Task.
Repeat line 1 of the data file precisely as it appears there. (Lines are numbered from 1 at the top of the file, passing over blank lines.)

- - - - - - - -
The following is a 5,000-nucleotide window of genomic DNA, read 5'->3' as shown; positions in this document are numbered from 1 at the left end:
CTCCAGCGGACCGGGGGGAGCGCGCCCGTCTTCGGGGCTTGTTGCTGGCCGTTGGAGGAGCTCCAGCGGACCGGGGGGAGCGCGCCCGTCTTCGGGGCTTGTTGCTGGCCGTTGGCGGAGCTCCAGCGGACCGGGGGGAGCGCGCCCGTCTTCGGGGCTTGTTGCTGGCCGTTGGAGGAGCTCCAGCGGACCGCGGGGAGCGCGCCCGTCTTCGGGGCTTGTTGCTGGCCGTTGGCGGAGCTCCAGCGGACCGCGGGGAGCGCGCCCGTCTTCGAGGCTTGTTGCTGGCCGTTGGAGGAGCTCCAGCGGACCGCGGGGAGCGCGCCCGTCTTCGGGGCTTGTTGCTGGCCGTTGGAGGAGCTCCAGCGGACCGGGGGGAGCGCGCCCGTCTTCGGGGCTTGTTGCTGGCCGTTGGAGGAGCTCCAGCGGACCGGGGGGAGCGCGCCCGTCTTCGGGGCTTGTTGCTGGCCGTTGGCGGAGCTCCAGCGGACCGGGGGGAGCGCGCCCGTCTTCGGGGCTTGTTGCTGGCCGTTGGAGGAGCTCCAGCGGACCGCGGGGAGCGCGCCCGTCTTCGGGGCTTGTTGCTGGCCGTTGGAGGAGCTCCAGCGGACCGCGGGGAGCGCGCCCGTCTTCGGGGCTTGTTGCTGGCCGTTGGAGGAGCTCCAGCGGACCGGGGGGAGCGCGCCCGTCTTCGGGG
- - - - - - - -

The following is a 5,000-nucleotide window of genomic DNA, read 5'->3' as shown; positions in this document are numbered from 1 at the left end: